“Evans asked if we had the space to house the court, which we do,” Bosworth said. “It will be a judge and a coordinator. The state picks up the tab for their salaries, office supplies and all that. The only thing the county has to provide is a space for them and security.”

Which is where the need for an additional bailiff plays in.

King, who maintains an office at the Guinn, told commissioners he will give that up to make room for an office for the new judge. 

“That was originally designed to be a judge’s office as it goes with the courtroom down there,” Bosworth said. “But Sheriff King has graciously agreed to move to a smaller office or give that office up if it means we get to host a judge.”

How often the CPS judge will hold court at the Guinn remains to be determined but local officials predict it will be two to three days per week. Otherwise, he will travel to the other member counties to hear their CPS cases.

“That helps us because, by having the new judge based here, we’ll get a little more time out of him or her,” Bosworth said.

The new judge also remains to be determined.

“That position will be posted in September,” Bosworth said. “The state’s budget goes into effect Sept. 1 so technically the court doesn’t exist just yet. They have to post it for 30 days then interview applicants, do background checks and then Evans will hire somebody. Any attorney who does CPS work can apply, another judge or a retired judge. Probably they’ll be able to hire someone in October, November.”

CPS operates under the umbrella of the Texas Department of Family and Protective Services, an organization additional, unrelated duties as well.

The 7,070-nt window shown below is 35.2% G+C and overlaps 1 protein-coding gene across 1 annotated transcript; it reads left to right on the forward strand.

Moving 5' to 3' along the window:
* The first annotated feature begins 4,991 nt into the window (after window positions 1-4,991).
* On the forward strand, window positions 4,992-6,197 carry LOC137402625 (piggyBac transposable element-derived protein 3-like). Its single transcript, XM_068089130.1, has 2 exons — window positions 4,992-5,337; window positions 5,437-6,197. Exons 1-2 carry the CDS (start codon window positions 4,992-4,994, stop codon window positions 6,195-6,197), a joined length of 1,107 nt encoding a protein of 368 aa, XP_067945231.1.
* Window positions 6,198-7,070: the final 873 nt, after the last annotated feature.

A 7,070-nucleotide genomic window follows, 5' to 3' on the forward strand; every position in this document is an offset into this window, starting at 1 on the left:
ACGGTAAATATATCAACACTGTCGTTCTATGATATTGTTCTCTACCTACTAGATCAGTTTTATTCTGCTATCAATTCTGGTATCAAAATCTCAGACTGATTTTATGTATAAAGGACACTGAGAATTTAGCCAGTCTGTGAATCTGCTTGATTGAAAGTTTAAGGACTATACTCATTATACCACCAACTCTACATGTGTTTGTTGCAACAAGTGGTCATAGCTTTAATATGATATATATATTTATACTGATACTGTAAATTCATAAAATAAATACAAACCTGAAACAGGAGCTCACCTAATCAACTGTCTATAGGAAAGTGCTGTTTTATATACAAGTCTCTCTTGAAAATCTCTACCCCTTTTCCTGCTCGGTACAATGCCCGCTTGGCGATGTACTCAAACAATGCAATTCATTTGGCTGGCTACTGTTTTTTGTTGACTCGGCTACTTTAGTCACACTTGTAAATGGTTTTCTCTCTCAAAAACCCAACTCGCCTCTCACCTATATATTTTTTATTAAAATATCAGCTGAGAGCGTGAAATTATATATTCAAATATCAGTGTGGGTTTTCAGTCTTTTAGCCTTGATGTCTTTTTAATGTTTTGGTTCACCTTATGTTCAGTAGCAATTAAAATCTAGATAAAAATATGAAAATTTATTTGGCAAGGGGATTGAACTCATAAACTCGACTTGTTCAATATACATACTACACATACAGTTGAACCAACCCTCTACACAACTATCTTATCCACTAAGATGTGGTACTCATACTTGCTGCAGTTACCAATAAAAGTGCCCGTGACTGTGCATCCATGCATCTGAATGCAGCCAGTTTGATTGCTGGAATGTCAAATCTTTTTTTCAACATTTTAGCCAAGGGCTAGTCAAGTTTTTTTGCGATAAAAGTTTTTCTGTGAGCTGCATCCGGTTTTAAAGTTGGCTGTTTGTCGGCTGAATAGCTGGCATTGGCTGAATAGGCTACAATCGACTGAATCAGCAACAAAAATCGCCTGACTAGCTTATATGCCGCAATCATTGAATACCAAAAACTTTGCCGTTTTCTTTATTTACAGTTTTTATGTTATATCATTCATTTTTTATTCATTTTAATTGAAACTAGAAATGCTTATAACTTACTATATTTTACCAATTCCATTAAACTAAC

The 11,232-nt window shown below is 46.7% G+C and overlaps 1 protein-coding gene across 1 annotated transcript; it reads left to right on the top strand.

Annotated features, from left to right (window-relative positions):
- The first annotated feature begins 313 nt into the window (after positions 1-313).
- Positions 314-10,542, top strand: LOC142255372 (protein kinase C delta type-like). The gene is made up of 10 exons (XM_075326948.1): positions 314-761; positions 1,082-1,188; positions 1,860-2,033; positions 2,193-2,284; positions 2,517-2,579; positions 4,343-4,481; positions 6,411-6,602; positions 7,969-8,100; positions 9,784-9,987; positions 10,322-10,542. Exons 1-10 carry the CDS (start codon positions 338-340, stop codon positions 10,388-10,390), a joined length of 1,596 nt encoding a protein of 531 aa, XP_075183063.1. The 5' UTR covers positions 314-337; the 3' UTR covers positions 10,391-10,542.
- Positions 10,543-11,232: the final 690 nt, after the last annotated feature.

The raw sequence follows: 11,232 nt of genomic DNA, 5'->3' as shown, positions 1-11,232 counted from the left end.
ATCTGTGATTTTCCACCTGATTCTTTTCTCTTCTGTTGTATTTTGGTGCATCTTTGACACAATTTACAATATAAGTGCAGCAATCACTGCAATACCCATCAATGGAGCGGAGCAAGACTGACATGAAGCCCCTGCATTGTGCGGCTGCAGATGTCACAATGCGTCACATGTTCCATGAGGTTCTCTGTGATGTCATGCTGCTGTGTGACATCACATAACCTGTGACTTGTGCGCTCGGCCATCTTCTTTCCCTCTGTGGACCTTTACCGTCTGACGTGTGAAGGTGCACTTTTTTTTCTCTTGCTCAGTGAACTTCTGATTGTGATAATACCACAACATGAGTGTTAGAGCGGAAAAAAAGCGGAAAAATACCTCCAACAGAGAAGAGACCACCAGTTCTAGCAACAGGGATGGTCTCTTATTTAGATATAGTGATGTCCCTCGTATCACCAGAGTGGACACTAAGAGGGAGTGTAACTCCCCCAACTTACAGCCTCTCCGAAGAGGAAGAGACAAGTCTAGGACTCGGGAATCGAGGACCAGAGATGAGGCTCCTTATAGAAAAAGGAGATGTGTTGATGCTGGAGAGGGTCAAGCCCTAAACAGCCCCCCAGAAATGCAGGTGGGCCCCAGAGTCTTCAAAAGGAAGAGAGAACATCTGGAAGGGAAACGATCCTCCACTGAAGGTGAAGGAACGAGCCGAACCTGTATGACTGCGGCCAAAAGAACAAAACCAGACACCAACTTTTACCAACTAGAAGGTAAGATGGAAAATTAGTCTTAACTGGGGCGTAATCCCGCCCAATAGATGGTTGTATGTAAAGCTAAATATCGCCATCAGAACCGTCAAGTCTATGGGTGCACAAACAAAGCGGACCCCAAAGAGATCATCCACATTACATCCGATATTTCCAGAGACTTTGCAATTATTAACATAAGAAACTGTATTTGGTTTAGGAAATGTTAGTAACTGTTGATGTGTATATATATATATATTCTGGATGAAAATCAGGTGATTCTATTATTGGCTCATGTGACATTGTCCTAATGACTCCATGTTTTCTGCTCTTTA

The new court, however, will focus solely on CPS matters.

“CPS situations arise anytime the state removes children from parents based on neglect,” Bosworth said. “That can include cases of babies born addicted to drugs, children abandoned or found in homeless camps, cases of physical or sexual abuse. CPS deals with the placement and best interests of those children. Any criminal charges related to those situations are dealt with in the county or district courts and that will still be the case.”

The new court will benefit the county in several ways, Bosworth and others said.

“There may be a few times when our current courts might have to still hear a CPS matter,” Bosworth said. “But overall, this should take about a fifth of the case load off our existing courts. Also, right now, they don’t have a ton of CPS cases in Somervell County, but [Bridewell and 18th District Judge Sydney Hewlett] have to drive out there to hear those cases when they do. Under the new court we’ll have one judge dealing with those cases and that will no longer be the case.

“As it is now, we’re having to squeeze those cases in between other trials and hearings. 

“It should also allow the new judge to hold court in a bit more of an informal manner, which helps because those cases can be emotional. They use an audio recorder in those courts so they don’t need a court reporter.”

Big picture wise, Bosworth said the new court should help delay the need for the county to have to petition the legislature for a new district and/or county court at law for some time.

Moore agreed.

“CPS cases are very hearing oriented as the scheduling for those type hearings are set by state statute,” Moore said. “So in that respect I think this will free up our five other courts to concentrate on other cases. There’s also the fact that the CPS cases will be going before one judge once this court is set up instead of placement of cases rotating between five judges like we do now. 

“For [the county attorney’s office] it really doesn’t affect us much otherwise. The CPS case loads are what they are and don’t really change. The only difference for us is that instead of dividing them up between five courts they will go to one now.

“The big benefit though is, like Judge Bosworth said, help the county as a whole by helping our local judges and pushing forward the time when we’re going to have to add new courts out here.”